“That was an amazing experience because I wasn’t a banker, I was dealing with engineers, water quality experts and hydrologists, and had to handle a lot of policy issues – which is great because I’m a bit of a policy wonk.
“We had to work out how big it should be, who should pay for it, and what to do about displaced persons. These were all questions that the authority was wrestling with, and we helped them through all that. I loved it. It was a life-changing experience for me.”
She had her own business until the end of 2011 when she got the call from McKinsey & Co which was setting up an infrastructure practice. The timing was good for Laurie and the challenge interesting. It was “like going through a post-graduate course in management – all these things I never learned as I didn’t do an MBA”.
It was while working at McKinsey that she first became properly acquainted with CIBC, writing strategic plans for the Canadian bank’s global infrastructure business… which resulted in a call a few months later to head the team.
There is a trait here – Laurie being approached for new roles, rather than her going out to find new jobs. According to Laurie, the only job she ever applied for was her first one.
“That goes back to what I was saying – if you’re memorable, make yourself visible, and are generous – you develop a brand,” says Laurie.
“When I counsel young women, I always say – don’t be a wallflower, don’t fit in to the background, and don’t be one of the guys. You are a unique person and you have much to bring to the table… especially now when every organisation is trying to improve diversity. And that’s not just diversity in skin colour and gender, but diverse voices. Be that diverse voice.”
This strategy and way of life has served Laurie well, but there’s more to life than work.
Life outside of work
Now, a lot of people would be mistaken in thinking that work life dominates Laurie’s existence given that she has a global remit and is a regular on the conference scene. However, they would be wrong. Laurie has two primary loves outside of family (which is close-knit and extensive) and they are: gardening and dogs.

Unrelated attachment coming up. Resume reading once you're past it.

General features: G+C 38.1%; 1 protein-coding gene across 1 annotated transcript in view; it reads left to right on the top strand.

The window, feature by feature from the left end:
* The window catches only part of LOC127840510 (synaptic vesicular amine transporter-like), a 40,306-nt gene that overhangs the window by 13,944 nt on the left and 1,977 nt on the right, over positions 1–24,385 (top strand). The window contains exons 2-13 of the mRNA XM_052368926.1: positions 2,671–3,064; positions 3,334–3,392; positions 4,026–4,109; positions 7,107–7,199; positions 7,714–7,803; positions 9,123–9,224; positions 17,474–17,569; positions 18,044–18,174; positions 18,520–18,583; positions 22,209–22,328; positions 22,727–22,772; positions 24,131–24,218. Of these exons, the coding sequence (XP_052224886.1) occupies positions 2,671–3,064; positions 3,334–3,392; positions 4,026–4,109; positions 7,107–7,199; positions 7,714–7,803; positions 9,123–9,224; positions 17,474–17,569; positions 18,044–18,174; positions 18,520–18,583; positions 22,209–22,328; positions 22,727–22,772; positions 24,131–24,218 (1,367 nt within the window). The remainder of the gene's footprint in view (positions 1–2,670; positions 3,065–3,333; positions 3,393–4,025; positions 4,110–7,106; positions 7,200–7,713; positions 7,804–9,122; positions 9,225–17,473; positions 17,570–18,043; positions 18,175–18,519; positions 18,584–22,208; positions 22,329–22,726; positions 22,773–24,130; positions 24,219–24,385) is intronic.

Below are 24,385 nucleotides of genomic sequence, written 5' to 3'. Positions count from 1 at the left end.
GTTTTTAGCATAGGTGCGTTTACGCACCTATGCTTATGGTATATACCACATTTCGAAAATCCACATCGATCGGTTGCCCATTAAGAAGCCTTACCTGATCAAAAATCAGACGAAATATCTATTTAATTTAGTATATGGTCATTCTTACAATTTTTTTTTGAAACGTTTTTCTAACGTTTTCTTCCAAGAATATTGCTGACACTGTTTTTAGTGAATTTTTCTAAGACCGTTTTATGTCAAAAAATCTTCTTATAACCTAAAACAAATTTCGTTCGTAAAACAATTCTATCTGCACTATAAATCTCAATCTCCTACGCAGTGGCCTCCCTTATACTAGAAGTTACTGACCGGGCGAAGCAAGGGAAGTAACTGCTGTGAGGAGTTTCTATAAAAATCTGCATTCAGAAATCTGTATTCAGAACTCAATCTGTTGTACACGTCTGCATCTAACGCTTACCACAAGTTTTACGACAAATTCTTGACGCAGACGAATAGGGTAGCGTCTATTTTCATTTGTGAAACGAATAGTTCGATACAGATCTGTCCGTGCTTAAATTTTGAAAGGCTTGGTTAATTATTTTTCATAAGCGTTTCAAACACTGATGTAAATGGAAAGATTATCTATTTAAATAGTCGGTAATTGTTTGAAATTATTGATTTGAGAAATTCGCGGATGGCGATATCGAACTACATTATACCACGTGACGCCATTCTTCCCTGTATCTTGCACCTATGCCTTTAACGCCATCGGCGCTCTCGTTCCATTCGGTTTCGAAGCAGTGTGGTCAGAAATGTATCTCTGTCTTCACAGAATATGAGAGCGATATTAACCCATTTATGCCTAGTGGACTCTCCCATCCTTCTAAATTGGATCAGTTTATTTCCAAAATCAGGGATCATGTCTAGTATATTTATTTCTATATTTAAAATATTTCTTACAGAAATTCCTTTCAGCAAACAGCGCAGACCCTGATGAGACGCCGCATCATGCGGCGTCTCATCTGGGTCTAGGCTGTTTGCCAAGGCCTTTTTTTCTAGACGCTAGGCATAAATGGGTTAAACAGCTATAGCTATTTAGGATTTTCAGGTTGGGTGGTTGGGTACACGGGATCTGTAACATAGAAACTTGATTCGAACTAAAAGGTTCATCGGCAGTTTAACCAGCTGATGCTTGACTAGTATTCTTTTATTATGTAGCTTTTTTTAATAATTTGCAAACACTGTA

Laurie’s New Jersey home has eleven acres that she has been shaping for two decades, and she’s anything but a fair-weather gardener. As she says: “I own a chainsaw… and I know how to use it!”
And when it comes to gardening, we’re not talking about trimming the edges of a finely-manicured lawn and bedding in a periwinkle to the herbaceous border.
“I like heavy-duty labour,” says Laurie. “I like to plant things, trim them, cut things down, and I like to design. I transformed the five acres around my home over the last 22 years to create spectacular gardens.”
She also renovates old houses as a hobby – though this has taken a backseat of late given time pressures – which has given her an impressive range of skills from wall papering to laying tiles, and wiring electrics.
While household practical skills are on the backburner these days, she regularly turns her hand to gardening.
“For me, it’s instant gratification,” says Laurie of gardening. “What we do for a living often takes years to develop. When you work in the garden – even for an hour – you can see an instant difference, which stands true of weeding or planting.
“Gardening is a great release for me. I’m not an athlete. I don’t run or swim, so I get my exercise lugging things around. And I don’t mind if I don’t have polished fingernails. They are short because I work in the garden.”
As for dogs, Laurie has always had canine companions even though her entire career has involved international travel.
“I’ve always found a way to have someone take care of my dogs when I travel,” says Laurie. “To be honest, they were better taken care of than most people’s children!” And as the matriarch of five step sons, she knows a thing or two on that front.
Arranging dog carers is, of course, not the easiest thing to do when you take into account that the family pooch – called Minnie – is a greater Swiss mountain dog (her fourth one of this breed) and weighs in at a tidy 145lbs.
Laurie is currently in the market for a second dog, but it looks like the next one will be less gigantic than the incumbent.
An impressive career by an impressive infrastructure figure – it’s hard to round off with a natty line on the industry, so let’s opt for salacious.
Next time you meet Laurie, ask her about kissing Smokey Robinson as a teenager, having lied about her age to get a job as a theatre stage hand!